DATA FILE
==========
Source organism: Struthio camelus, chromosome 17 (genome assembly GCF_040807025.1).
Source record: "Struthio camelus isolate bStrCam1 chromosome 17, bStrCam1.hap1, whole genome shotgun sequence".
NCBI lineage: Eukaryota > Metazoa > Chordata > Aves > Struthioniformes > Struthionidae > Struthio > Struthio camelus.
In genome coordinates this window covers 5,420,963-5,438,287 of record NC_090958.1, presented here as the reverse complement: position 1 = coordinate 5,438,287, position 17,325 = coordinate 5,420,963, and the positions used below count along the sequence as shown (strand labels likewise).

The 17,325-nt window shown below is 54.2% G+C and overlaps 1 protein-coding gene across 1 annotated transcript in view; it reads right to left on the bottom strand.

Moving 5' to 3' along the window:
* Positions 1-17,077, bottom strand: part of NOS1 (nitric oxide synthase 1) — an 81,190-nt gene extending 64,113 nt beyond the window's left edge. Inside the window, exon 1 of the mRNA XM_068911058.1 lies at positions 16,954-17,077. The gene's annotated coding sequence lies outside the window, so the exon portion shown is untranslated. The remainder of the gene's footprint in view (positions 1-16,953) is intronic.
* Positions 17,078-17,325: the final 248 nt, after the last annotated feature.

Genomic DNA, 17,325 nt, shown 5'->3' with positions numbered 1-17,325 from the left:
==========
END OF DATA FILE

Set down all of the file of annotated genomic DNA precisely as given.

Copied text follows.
Source organism: Struthio camelus, chromosome 17 (genome assembly GCF_040807025.1).
Source record: "Struthio camelus isolate bStrCam1 chromosome 17, bStrCam1.hap1, whole genome shotgun sequence".
NCBI lineage: Eukaryota > Metazoa > Chordata > Aves > Struthioniformes > Struthionidae > Struthio > Struthio camelus.
In genome coordinates this window covers 5,420,963-5,438,287 of record NC_090958.1, presented here as the reverse complement: position 1 = coordinate 5,438,287, position 17,325 = coordinate 5,420,963, and the positions used below count along the sequence as shown (strand labels likewise).

The 17,325-nt window shown below is 54.2% G+C and overlaps 1 protein-coding gene across 1 annotated transcript in view; it reads right to left on the bottom strand.

Moving 5' to 3' along the window:
* Positions 1-17,077, bottom strand: part of NOS1 (nitric oxide synthase 1) — an 81,190-nt gene extending 64,113 nt beyond the window's left edge. Inside the window, exon 1 of the mRNA XM_068911058.1 lies at positions 16,954-17,077. The gene's annotated coding sequence lies outside the window, so the exon portion shown is untranslated. The remainder of the gene's footprint in view (positions 1-16,953) is intronic.
* Positions 17,078-17,325: the final 248 nt, after the last annotated feature.

Genomic DNA, 17,325 nt, shown 5'->3' with positions numbered 1-17,325 from the left: